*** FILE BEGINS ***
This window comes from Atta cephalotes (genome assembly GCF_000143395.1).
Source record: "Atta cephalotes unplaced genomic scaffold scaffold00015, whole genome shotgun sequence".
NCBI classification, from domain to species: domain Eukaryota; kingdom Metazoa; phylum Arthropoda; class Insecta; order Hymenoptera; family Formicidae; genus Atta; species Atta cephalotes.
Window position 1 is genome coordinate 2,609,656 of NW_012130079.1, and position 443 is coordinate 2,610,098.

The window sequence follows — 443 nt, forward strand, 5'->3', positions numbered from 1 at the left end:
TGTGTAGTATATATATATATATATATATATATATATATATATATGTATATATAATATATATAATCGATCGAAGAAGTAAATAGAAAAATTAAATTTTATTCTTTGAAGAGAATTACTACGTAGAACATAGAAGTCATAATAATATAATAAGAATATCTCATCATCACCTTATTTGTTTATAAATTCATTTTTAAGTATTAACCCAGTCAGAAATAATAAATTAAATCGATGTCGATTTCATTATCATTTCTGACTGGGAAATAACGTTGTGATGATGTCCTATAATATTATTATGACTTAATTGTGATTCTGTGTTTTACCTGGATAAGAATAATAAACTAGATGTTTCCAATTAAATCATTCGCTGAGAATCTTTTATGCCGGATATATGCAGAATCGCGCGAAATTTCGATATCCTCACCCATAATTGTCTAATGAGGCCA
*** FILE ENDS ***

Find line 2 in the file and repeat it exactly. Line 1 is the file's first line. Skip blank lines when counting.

Source record: "Atta cephalotes unplaced genomic scaffold scaffold00015, whole genome shotgun sequence".